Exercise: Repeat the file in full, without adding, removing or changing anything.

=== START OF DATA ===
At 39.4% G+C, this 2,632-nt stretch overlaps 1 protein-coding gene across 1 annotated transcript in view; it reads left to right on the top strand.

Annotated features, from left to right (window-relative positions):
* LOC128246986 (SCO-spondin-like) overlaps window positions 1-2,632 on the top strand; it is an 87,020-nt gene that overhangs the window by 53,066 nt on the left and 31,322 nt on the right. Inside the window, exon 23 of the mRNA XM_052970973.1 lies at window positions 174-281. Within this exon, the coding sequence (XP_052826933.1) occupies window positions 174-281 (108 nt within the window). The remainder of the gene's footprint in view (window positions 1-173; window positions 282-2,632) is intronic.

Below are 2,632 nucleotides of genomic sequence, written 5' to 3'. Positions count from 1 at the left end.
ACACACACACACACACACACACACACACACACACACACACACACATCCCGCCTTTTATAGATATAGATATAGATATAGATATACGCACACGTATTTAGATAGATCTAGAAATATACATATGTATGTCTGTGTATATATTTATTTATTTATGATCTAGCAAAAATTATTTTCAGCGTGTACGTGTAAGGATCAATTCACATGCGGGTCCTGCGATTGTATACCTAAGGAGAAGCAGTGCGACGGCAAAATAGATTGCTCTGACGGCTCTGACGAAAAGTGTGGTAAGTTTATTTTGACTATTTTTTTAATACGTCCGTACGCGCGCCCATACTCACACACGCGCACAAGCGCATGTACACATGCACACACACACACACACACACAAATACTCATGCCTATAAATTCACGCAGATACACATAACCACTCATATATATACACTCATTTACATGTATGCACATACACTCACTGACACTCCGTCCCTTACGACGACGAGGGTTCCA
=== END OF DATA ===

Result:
At 39.4% G+C, this 2,632-nt stretch overlaps 1 protein-coding gene across 1 annotated transcript in view; it reads left to right on the top strand.

Annotated features, from left to right (window-relative positions):
* LOC128246986 (SCO-spondin-like) overlaps window positions 1-2,632 on the top strand; it is an 87,020-nt gene that overhangs the window by 53,066 nt on the left and 31,322 nt on the right. Inside the window, exon 23 of the mRNA XM_052970973.1 lies at window positions 174-281. Within this exon, the coding sequence (XP_052826933.1) occupies window positions 174-281 (108 nt within the window). The remainder of the gene's footprint in view (window positions 1-173; window positions 282-2,632) is intronic.

Below are 2,632 nucleotides of genomic sequence, written 5' to 3'. Positions count from 1 at the left end.
ACACACACACACACACACACACACACACACACACACACACACACATCCCGCCTTTTATAGATATAGATATAGATATAGATATACGCACACGTATTTAGATAGATCTAGAAATATACATATGTATGTCTGTGTATATATTTATTTATTTATGATCTAGCAAAAATTATTTTCAGCGTGTACGTGTAAGGATCAATTCACATGCGGGTCCTGCGATTGTATACCTAAGGAGAAGCAGTGCGACGGCAAAATAGATTGCTCTGACGGCTCTGACGAAAAGTGTGGTAAGTTTATTTTGACTATTTTTTTAATACGTCCGTACGCGCGCCCATACTCACACACGCGCACAAGCGCATGTACACATGCACACACACACACACACACACAAATACTCATGCCTATAAATTCACGCAGATACACATAACCACTCATATATATACACTCATTTACATGTATGCACATACACTCACTGACACTCCGTCCCTTACGACGACGAGGGTTCCA